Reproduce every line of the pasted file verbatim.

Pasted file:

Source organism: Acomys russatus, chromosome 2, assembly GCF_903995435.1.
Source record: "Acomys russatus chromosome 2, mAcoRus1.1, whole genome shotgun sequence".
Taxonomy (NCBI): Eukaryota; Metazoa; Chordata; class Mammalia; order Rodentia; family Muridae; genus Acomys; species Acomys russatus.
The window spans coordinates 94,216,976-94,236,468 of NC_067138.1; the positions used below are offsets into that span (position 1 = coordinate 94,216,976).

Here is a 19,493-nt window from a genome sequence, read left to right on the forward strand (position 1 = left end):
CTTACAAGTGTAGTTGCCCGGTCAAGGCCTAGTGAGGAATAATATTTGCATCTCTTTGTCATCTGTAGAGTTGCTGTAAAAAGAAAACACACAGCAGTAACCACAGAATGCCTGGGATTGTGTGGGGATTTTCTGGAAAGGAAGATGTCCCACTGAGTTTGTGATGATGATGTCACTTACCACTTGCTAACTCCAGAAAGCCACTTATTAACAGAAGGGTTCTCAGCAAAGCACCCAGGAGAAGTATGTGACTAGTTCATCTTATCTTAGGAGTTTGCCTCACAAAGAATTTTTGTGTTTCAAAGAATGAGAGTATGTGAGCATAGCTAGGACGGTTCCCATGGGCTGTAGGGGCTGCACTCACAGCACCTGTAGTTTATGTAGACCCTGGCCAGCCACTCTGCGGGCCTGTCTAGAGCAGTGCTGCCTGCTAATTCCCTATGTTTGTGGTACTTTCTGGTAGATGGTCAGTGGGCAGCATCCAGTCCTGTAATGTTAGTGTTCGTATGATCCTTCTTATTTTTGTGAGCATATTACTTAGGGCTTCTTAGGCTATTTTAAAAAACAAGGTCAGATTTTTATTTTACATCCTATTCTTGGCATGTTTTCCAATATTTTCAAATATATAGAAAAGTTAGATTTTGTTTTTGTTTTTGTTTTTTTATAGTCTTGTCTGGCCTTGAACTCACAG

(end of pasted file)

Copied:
Source organism: Acomys russatus, chromosome 2, assembly GCF_903995435.1.
Source record: "Acomys russatus chromosome 2, mAcoRus1.1, whole genome shotgun sequence".
Taxonomy (NCBI): Eukaryota; Metazoa; Chordata; class Mammalia; order Rodentia; family Muridae; genus Acomys; species Acomys russatus.
The window spans coordinates 94,216,976-94,236,468 of NC_067138.1; the positions used below are offsets into that span (position 1 = coordinate 94,216,976).

Here is a 19,493-nt window from a genome sequence, read left to right on the forward strand (position 1 = left end):
CTTACAAGTGTAGTTGCCCGGTCAAGGCCTAGTGAGGAATAATATTTGCATCTCTTTGTCATCTGTAGAGTTGCTGTAAAAAGAAAACACACAGCAGTAACCACAGAATGCCTGGGATTGTGTGGGGATTTTCTGGAAAGGAAGATGTCCCACTGAGTTTGTGATGATGATGTCACTTACCACTTGCTAACTCCAGAAAGCCACTTATTAACAGAAGGGTTCTCAGCAAAGCACCCAGGAGAAGTATGTGACTAGTTCATCTTATCTTAGGAGTTTGCCTCACAAAGAATTTTTGTGTTTCAAAGAATGAGAGTATGTGAGCATAGCTAGGACGGTTCCCATGGGCTGTAGGGGCTGCACTCACAGCACCTGTAGTTTATGTAGACCCTGGCCAGCCACTCTGCGGGCCTGTCTAGAGCAGTGCTGCCTGCTAATTCCCTATGTTTGTGGTACTTTCTGGTAGATGGTCAGTGGGCAGCATCCAGTCCTGTAATGTTAGTGTTCGTATGATCCTTCTTATTTTTGTGAGCATATTACTTAGGGCTTCTTAGGCTATTTTAAAAAACAAGGTCAGATTTTTATTTTACATCCTATTCTTGGCATGTTTTCCAATATTTTCAAATATATAGAAAAGTTAGATTTTGTTTTTGTTTTTGTTTTTTTATAGTCTTGTCTGGCCTTGAACTCACAG